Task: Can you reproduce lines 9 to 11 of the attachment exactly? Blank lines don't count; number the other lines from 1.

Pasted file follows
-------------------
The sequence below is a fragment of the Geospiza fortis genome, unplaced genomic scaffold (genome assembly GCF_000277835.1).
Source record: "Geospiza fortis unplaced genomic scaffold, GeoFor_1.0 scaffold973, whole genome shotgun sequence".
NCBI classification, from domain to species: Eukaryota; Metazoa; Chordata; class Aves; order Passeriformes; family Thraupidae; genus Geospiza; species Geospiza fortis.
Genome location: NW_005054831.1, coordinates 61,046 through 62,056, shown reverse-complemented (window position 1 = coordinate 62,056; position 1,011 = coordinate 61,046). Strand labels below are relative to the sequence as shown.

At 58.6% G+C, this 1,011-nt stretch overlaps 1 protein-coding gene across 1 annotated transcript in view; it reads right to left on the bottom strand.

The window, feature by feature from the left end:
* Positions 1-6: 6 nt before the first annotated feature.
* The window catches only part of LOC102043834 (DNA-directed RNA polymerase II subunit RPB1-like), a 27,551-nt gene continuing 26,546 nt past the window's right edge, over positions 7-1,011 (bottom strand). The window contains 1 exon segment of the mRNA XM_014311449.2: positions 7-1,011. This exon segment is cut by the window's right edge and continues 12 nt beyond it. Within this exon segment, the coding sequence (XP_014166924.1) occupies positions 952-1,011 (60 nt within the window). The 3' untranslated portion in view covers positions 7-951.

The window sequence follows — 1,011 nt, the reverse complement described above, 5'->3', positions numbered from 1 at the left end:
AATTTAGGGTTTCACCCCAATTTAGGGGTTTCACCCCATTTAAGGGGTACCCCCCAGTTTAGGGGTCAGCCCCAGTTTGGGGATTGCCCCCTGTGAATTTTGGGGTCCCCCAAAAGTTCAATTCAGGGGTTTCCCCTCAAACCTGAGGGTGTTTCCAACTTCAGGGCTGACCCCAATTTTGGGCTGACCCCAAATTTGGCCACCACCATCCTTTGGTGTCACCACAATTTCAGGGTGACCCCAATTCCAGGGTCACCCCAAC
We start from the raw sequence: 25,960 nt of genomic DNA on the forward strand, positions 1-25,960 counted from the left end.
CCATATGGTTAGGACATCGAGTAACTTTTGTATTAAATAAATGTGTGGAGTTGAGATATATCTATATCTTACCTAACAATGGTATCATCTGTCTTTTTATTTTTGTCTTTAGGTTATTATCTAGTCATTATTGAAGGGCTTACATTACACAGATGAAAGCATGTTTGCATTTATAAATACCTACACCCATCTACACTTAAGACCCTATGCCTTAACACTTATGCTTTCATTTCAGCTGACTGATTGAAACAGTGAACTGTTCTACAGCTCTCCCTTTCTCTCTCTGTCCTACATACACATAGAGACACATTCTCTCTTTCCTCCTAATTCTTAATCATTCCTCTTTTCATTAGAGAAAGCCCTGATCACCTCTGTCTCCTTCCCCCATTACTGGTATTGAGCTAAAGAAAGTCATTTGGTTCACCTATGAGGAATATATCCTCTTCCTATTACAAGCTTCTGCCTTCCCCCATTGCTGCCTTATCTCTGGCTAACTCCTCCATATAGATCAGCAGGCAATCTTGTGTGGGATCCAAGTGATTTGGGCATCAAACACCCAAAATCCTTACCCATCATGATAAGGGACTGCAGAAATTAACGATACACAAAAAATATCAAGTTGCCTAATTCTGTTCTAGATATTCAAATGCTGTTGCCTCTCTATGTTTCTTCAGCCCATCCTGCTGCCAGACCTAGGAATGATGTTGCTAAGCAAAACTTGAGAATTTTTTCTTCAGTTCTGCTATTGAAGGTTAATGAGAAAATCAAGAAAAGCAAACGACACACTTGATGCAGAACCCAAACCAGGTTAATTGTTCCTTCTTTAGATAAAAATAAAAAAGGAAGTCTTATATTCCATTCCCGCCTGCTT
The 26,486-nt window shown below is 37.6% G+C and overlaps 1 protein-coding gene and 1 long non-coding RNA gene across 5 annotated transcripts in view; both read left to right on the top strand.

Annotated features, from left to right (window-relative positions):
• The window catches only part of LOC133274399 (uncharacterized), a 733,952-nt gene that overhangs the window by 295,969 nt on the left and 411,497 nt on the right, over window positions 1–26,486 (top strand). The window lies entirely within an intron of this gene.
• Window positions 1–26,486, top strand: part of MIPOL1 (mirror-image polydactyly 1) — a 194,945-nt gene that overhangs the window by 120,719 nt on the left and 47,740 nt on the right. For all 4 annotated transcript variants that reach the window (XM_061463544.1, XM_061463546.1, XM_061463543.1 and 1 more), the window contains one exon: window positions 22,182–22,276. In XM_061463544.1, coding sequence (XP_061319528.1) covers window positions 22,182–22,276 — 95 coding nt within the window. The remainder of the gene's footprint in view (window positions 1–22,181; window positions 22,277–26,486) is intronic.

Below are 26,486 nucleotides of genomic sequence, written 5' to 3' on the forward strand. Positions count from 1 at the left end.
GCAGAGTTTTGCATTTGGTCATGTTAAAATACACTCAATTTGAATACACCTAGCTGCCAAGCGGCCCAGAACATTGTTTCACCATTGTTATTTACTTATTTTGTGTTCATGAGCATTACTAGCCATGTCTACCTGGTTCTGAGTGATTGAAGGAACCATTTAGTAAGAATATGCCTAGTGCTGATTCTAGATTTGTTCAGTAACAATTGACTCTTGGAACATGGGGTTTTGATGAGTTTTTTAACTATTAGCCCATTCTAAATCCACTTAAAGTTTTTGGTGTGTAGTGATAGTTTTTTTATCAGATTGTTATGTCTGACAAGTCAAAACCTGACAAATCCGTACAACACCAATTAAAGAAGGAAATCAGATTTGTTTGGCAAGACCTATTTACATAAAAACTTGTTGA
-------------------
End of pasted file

The window sequence follows — 1,011 nt, the reverse complement described above, 5'->3', positions numbered from 1 at the left end:
AATTTAGGGTTTCACCCCAATTTAGGGGTTTCACCCCATTTAAGGGGTACCCCCCAGTTTAGGGGTCAGCCCCAGTTTGGGGATTGCCCCCTGTGAATTTTGGGGTCCCCCAAAAGTTCAATTCAGGGGTTTCCCCTCAAACCTGAGGGTGTTTCCAACTTCAGGGCTGACCCCAATTTTGGGCTGACCCCAAATTTGGCCACCACCATCCTTTGGTGTCACCACAATTTCAGGGTGACCCCAATTCCAGGGTCACCCCAAC
We start from the raw sequence: 25,960 nt of genomic DNA on the forward strand, positions 1-25,960 counted from the left end.